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From Wikipedia, the free encyclopedia

Rav Giddel[1] (or Gidal [2] or Giddul;[2] Hebrew: רב גידל) was a second generation Amora sage of Babylon and the Land of Israel.

Biography

Rav was his principle teacher. Dozens of times he delivers Rav's teachings in the Talmud - many of which he heard indirectly from his teacher Hiyya bar Joseph,[3] and in rare occasions he also delivers the work of R. Ze'iri.[4]

After the death of Rav, Rav Giddel went to study under Rav Huna. It is told that Rav Huna gave lengthy lectures, and many of his students, among them Rav Giddel, restrained themselves from relieving themselves during the lessons, and became infertile as a result.[5]

Later on he moved to live in the Land of Israel, in the beit midrash of Yochanan bar Nafcha in Tiberias.

Once, when Rav Giddel was in the process of buying a field, R. Abba came and purchased it first. The case came to the attention of R. Isaac Nappaha, who asked R. Abba: "If a poor man is examining a cake and another comes and takes it away from him, what then?", and R. Abba replied: "He is called a wicked man". R. Abba explained to R. Isaac Nappaha that he did not know that Rav Giddel was already eying the field, and now knowing this, he was ready to gift the field to Rav Giddel but not to sell it to him, since selling one's first field is a bad omen. Rav Giddel refused to accept it as a gift, in accordance with the verse: "he that hates gifts shall live",[6] and R. Abba likewise refused to use the field. The field, abandoned by both parties, became known as "The Rabbis’ field"[7]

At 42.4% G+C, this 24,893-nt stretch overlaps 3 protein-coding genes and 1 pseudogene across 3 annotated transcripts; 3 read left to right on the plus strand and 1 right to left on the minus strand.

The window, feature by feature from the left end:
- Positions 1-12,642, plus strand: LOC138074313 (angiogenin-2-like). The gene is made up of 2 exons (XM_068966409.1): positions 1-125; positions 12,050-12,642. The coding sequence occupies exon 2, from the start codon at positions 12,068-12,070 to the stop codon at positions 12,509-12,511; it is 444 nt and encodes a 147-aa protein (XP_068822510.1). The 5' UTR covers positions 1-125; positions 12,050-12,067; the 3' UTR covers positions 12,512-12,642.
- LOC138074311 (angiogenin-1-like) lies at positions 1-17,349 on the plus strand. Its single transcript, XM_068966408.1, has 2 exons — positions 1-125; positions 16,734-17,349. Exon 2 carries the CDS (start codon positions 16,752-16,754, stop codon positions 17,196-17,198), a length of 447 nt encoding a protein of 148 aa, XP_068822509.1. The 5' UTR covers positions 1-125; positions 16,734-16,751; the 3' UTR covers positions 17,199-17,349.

Rav Giddel was accustomed to go and sit at the gates of the bathing-place (were women would immerse), in order to teach the laws of tevilah. When was asked by the Rabbis: "Is not the Master afraid lest his passion get the better of him?", he replied that he was not afraid since his passion does not control him.[8]

References

  1. ^ Rav Giddel | רב גידל, sages of the talmud | חכמי התלמוד
  2. ^ a b TANNAIM AND AMORAIM, jewishencyclopedia.com; List:Gidal or Giddul (B; 2)
  3. ^ Babylonian Talmud, Shabbat 7a; Yebamoth, 90b; Avodah Zarah 50a
  4. ^ i.e. Babylonian Talmud, Menahoth 21b
  5. ^ Babylonian Talmud, Yebamot 64b
  6. ^ Book of Proverbs, 15:27
  7. ^ Babylonian Talmud, Kiddushin 59a
  8. ^ Babylonian Talmud, Berakhot 20a
This page was last edited on 19 August 2019, at 15:26
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